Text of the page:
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Even Zuckerberg is unsure if Facebook is a monopoly

Numerous questions were fired from all directions at Facebook (FB) CEO Mark Zuckerberg as he attended a hearing in front of various Senate committees at Capitol Hill on Tuesday, in wake of the Cambridge Analytica scandal. But the most interesting part of the hearing came on a topic outside the ambit of the scam when Senator Lindsey Graham grilled the CEO, who tried his best to maintain a composed demeanor, on the topic of monopoly.

“You don’t think you have a monopoly?”

Facebook ceo mark zuckerberg
Image courtesy: Obama White House Archives

The senator’s question could not have been more direct, and Zuckerberg took a couple of seconds to phrase a sentence that would make sure the valuation of his company would not tumble by billions. Zuckerberg’s response was that he does not “feel” like it, with no further explanation. When asked to name Facebook’s competitors, the 33-year-old billionaire mentioned Apple (AAPL), Microsoft (MSFT), Google (GOOGL) and Amazon (AMZN).

Senator Graham was not yet done with very-pointed questions. “If I buy a Ford (F), it doesn’t work well, and I don’t like it, I buy a Chevy. If I’m upset with Facebook, what’s the equivalent product I can go sign up for?”

As Zuckerberg fished for an explanation in the categories of services it provides, the senator responded that he is looking for a more straight-forward reply. To this, the CEO said Americans use over eight different apps to stay connected with friends. Meanwhile, the CEO faltered a bit when asked who their biggest competitor was.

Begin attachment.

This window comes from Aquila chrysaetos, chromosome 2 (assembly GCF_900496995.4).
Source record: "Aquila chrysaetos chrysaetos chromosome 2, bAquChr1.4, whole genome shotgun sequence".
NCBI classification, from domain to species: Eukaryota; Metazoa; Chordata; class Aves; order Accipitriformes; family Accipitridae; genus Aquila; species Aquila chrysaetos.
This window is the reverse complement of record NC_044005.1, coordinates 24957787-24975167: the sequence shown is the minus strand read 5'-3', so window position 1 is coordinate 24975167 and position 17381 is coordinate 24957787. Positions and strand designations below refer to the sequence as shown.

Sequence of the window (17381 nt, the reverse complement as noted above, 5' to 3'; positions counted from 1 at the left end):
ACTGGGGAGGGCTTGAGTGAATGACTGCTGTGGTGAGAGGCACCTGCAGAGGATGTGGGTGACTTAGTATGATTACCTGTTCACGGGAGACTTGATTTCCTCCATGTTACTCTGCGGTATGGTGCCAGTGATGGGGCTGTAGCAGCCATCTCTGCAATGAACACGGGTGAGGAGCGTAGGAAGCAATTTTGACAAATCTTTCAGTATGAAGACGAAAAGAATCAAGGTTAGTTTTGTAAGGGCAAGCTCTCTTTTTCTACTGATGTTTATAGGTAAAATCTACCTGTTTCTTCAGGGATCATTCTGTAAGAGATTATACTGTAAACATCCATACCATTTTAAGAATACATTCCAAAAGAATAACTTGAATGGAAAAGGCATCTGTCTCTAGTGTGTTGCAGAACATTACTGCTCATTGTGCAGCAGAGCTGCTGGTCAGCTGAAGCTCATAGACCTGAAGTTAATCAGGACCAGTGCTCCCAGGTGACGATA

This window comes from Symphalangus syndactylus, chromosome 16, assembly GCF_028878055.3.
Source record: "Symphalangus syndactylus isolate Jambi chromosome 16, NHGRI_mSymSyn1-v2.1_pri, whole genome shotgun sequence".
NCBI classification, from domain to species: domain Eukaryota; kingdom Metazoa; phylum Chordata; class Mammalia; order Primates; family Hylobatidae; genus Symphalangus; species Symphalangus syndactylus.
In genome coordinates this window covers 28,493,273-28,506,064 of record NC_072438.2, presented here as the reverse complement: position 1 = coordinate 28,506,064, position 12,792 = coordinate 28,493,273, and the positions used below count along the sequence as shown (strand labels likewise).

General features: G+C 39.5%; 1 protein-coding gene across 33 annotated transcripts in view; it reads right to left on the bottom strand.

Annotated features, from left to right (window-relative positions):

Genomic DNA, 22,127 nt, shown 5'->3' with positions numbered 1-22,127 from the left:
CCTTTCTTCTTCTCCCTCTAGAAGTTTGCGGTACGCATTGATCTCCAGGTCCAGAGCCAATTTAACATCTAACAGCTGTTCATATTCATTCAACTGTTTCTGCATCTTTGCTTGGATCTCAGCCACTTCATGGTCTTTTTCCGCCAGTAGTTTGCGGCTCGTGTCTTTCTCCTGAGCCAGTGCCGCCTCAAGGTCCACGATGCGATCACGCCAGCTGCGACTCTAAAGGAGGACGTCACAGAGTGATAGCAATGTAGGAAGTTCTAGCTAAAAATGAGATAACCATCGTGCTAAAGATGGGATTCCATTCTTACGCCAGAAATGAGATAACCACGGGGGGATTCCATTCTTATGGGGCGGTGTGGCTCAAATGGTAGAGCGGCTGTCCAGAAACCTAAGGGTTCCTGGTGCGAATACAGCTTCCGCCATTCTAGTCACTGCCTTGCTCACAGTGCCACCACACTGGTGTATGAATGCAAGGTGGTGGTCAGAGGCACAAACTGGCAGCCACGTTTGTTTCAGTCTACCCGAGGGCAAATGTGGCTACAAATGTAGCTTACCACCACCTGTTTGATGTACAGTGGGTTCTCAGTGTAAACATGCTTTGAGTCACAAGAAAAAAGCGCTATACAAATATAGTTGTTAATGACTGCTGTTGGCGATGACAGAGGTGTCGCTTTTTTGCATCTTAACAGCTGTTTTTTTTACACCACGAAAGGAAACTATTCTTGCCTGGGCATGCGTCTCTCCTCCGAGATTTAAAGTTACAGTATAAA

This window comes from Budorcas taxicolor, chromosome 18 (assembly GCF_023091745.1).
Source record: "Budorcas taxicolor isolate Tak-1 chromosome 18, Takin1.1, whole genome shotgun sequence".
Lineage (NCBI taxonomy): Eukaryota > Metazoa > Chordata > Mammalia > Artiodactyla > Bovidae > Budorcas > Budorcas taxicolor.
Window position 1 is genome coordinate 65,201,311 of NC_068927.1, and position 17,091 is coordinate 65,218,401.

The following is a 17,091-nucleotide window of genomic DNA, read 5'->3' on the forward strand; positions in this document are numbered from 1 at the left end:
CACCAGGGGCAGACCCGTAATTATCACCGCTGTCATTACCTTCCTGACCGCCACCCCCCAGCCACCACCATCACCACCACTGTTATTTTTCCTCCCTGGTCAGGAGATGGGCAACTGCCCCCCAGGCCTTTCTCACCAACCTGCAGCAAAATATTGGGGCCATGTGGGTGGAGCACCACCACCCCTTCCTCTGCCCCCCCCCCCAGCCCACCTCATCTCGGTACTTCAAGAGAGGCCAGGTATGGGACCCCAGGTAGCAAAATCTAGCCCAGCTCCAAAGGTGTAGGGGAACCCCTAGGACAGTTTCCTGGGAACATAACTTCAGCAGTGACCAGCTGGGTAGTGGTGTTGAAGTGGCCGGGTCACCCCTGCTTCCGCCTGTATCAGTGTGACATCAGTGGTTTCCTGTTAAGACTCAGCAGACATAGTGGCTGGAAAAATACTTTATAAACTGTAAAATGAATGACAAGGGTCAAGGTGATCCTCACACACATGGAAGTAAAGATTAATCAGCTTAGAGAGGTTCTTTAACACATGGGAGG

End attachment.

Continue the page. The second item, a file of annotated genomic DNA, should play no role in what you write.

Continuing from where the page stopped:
“Do you want just one? I don’t know that I can give one, but I can give a bunch.”

Not blaming here, we would have stuttered on that question as well.

The senator was quick to shift the conversation to government regulation, asking the CEO himself if his company embraced it, given the muddle it has ended up in. A hesitant Zuckerberg said he wasn’t against the idea of regulation; rather he supported “right regulation.” There was no further clarification on what he considered “right.”

Thanks to the fact that each senator was given only less than five minutes to question the CEO, the grilling ended there. In fact, Zuckerberg took complete advantage of this very rule, talking in detail of the company’s vision and philosophy whenever he faced a difficult question at the hearing. The market was, meanwhile, ecstatic at Zuckerberg’s performance, with the stocks gaining back a small portion of its earlier losses.

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